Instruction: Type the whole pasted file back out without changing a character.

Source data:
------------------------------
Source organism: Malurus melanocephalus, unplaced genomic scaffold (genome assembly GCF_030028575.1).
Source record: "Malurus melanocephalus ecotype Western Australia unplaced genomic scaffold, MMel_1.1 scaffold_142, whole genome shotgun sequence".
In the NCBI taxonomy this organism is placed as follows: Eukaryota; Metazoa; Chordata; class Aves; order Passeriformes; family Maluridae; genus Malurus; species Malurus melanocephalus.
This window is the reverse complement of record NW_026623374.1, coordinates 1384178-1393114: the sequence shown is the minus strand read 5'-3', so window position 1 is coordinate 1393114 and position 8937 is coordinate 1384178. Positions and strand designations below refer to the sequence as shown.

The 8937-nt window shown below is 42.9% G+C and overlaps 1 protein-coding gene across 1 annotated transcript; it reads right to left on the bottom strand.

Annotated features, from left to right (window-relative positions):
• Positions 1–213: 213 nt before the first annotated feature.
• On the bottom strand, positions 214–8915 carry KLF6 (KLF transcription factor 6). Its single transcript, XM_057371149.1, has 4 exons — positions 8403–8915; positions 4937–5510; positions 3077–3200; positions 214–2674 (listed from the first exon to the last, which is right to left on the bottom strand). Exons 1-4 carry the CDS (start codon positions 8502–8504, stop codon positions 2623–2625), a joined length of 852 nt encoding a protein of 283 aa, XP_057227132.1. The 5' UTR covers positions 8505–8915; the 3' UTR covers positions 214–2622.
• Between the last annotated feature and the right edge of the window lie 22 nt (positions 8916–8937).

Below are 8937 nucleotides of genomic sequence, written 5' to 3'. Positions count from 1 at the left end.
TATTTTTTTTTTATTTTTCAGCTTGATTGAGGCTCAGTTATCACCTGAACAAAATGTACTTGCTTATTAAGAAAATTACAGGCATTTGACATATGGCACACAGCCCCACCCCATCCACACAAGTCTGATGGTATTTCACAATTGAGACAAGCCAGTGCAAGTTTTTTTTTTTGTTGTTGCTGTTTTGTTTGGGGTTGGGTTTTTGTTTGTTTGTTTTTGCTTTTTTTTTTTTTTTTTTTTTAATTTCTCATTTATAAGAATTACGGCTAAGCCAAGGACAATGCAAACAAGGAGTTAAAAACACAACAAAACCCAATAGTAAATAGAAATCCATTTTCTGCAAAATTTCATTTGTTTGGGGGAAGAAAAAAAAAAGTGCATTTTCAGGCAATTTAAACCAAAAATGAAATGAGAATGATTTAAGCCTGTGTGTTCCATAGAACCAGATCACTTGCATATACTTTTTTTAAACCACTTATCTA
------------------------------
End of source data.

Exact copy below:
Source organism: Malurus melanocephalus, unplaced genomic scaffold (genome assembly GCF_030028575.1).
Source record: "Malurus melanocephalus ecotype Western Australia unplaced genomic scaffold, MMel_1.1 scaffold_142, whole genome shotgun sequence".
In the NCBI taxonomy this organism is placed as follows: Eukaryota; Metazoa; Chordata; class Aves; order Passeriformes; family Maluridae; genus Malurus; species Malurus melanocephalus.
This window is the reverse complement of record NW_026623374.1, coordinates 1384178-1393114: the sequence shown is the minus strand read 5'-3', so window position 1 is coordinate 1393114 and position 8937 is coordinate 1384178. Positions and strand designations below refer to the sequence as shown.

The 8937-nt window shown below is 42.9% G+C and overlaps 1 protein-coding gene across 1 annotated transcript; it reads right to left on the bottom strand.

Annotated features, from left to right (window-relative positions):
• Positions 1–213: 213 nt before the first annotated feature.
• On the bottom strand, positions 214–8915 carry KLF6 (KLF transcription factor 6). Its single transcript, XM_057371149.1, has 4 exons — positions 8403–8915; positions 4937–5510; positions 3077–3200; positions 214–2674 (listed from the first exon to the last, which is right to left on the bottom strand). Exons 1-4 carry the CDS (start codon positions 8502–8504, stop codon positions 2623–2625), a joined length of 852 nt encoding a protein of 283 aa, XP_057227132.1. The 5' UTR covers positions 8505–8915; the 3' UTR covers positions 214–2622.
• Between the last annotated feature and the right edge of the window lie 22 nt (positions 8916–8937).

Below are 8937 nucleotides of genomic sequence, written 5' to 3'. Positions count from 1 at the left end.
TATTTTTTTTTTATTTTTCAGCTTGATTGAGGCTCAGTTATCACCTGAACAAAATGTACTTGCTTATTAAGAAAATTACAGGCATTTGACATATGGCACACAGCCCCACCCCATCCACACAAGTCTGATGGTATTTCACAATTGAGACAAGCCAGTGCAAGTTTTTTTTTTTGTTGTTGCTGTTTTGTTTGGGGTTGGGTTTTTGTTTGTTTGTTTTTGCTTTTTTTTTTTTTTTTTTTTTAATTTCTCATTTATAAGAATTACGGCTAAGCCAAGGACAATGCAAACAAGGAGTTAAAAACACAACAAAACCCAATAGTAAATAGAAATCCATTTTCTGCAAAATTTCATTTGTTTGGGGGAAGAAAAAAAAAAGTGCATTTTCAGGCAATTTAAACCAAAAATGAAATGAGAATGATTTAAGCCTGTGTGTTCCATAGAACCAGATCACTTGCATATACTTTTTTTAAACCACTTATCTA